Death, divorce...moving house?

Last updated 14:12 11/08/2014
Robin Cowcher/Fairfax Art and Design
HOUSE ON WHEELS: Relocating might be easier if you could just take your home with you!

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Relocating to another city or town can be a pretty daunting experience but for one reason or another, many of us choose to do it at some stage in our lives. But while a fresh place to set down roots can be an exciting prospect, it is often noted that moving is one of the most stressful things we can endure in our life - third only to death of a loved one and divorce!

According to statistics from the NZ Realtors Network, moving to another region is most commonly influenced by age and economic influences; the under 20 age group relocate primarily for education, the 20 to 29-year-old move is more socially based and for 30 to 59-year-olds, it is mainly about employment and advancement as these are the primary earning years.

"We then find that those aged 60 plus are looking for environment where they want to spend their retirement - which is often focused on social engagement and ease of access," says Colleen Milne, General Manager of the Network.

Of course when people are moving to a specific place for employment, sometimes there isn't as much flexibility when it comes to choosing where to live, so what can we do to help reduce the anxiety felt when relocating? Milne says the first thing is to make time to visit the new town or city, and take your family with you, if possible.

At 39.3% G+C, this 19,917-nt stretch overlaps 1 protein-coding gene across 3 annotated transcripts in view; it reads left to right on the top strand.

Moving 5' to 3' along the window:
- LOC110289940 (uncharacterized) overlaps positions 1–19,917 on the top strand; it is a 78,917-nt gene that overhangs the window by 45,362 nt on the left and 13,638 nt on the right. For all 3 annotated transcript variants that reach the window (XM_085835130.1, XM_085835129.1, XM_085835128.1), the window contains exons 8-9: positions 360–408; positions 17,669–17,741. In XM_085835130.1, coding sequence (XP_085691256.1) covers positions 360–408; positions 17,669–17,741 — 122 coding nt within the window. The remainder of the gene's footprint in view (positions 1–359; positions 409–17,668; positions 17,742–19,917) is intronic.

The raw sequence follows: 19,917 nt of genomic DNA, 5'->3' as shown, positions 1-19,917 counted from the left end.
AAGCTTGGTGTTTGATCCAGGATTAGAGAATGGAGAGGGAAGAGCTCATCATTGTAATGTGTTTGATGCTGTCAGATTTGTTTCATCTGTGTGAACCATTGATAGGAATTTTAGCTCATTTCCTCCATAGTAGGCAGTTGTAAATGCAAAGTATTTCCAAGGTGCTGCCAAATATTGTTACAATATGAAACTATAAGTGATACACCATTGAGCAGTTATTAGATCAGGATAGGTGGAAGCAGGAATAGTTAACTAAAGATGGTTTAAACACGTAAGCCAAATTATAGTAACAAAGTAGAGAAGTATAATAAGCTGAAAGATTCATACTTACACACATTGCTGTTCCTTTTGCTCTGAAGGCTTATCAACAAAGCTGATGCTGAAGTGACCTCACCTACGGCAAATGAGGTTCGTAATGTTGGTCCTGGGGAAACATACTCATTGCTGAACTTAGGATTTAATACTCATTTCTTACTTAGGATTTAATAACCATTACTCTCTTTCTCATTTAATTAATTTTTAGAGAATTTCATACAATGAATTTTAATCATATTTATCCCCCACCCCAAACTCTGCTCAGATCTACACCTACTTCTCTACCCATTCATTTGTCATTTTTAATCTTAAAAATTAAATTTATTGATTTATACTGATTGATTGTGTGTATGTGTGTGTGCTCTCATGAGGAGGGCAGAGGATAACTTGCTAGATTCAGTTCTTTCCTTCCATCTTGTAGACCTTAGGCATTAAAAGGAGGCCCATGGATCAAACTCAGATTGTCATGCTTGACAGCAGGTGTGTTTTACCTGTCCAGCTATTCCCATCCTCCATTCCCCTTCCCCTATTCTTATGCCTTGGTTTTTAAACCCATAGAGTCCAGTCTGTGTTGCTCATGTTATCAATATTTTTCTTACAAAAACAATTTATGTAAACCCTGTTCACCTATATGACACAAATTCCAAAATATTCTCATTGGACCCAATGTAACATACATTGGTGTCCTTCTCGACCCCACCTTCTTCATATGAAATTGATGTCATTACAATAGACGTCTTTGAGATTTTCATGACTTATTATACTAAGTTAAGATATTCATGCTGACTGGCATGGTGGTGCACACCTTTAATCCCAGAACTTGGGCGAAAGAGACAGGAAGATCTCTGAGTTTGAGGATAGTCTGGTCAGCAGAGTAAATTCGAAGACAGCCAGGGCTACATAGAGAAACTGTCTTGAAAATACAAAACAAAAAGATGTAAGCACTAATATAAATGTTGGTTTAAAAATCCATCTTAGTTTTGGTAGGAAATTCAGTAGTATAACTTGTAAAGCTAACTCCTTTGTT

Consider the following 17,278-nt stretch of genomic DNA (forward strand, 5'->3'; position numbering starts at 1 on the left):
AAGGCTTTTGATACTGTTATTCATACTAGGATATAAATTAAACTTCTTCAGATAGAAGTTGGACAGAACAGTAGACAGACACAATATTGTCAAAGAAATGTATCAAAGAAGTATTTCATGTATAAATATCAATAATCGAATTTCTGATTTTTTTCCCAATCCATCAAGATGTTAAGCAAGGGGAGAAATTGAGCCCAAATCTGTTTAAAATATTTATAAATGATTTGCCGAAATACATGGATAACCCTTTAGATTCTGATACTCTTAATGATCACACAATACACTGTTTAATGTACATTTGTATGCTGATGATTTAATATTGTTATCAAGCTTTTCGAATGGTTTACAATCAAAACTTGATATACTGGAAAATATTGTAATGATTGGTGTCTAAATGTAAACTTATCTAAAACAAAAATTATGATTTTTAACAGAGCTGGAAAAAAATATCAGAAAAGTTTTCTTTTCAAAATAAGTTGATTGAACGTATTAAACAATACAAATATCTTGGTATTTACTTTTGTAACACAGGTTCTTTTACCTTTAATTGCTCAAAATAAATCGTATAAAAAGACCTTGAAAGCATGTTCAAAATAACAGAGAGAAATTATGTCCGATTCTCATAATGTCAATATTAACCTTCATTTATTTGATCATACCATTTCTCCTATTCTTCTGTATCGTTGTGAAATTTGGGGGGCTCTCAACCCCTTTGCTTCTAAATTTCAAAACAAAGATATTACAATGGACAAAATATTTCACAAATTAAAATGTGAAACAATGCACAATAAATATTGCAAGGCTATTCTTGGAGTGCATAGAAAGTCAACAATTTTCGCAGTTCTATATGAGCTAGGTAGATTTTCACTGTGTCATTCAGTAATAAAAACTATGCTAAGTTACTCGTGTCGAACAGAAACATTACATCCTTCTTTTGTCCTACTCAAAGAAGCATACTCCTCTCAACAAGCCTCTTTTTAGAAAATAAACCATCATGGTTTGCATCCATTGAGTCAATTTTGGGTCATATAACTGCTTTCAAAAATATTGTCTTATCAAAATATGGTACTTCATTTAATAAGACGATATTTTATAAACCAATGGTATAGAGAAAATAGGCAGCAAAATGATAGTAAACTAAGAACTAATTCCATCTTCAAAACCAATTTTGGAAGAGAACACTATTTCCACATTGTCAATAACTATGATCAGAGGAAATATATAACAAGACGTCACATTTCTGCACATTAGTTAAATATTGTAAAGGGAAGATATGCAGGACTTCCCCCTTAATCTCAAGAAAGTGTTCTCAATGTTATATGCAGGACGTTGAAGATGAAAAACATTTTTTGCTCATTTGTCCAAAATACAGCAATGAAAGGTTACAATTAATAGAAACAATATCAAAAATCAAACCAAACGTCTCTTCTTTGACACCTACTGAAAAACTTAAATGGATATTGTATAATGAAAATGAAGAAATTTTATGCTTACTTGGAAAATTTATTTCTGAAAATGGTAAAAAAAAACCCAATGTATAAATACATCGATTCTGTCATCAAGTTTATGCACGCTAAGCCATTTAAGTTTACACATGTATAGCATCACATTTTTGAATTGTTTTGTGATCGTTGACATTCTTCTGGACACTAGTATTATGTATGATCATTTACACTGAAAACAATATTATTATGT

"Check out transport options, get a feel for the community and if you have children, try to make it an adventure for them. The internet is also your best friend - do lots of research, use Google maps and read through the website of the local council."

Understanding the different neighbourhoods and suburbs can be one of the biggest challenges facing people who relocate. So it is important to have a clear view of what the local real estate is like, what the decile ratings of schools' are in different parts of the region and how close the amenities are that you need in your day to day life.

One alternative is choosing to rent first, instead of purchasing a home straight away - if that is an option you have available. Milne says it gives people a good opportunity to 'try before they buy' and get a feel for where to live, but she does note that a significant number do just want to move straight into a new house.  

"If you choose to do this, I would advise making a really detailed list about what you and your family need - from schools to church to hobbies. If outdoor activities are a big part of your life, then you want to make sure you have considered how easy your access will be to them when you relocate."

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Milne's tips for relocating;

  1. Try and visit the town/city, at least once for a few days.
  2. Write a list of what you want for your life/family.
  3. Get information from every source possible - the council, a tourist information centre, read the local paper, find out about the transport providers.  
  4. Talk to friends/work colleagues to help guide in the right direction.
  5. Find a real estate person who specialises in the area you are interested in and question them. 

- Stuff


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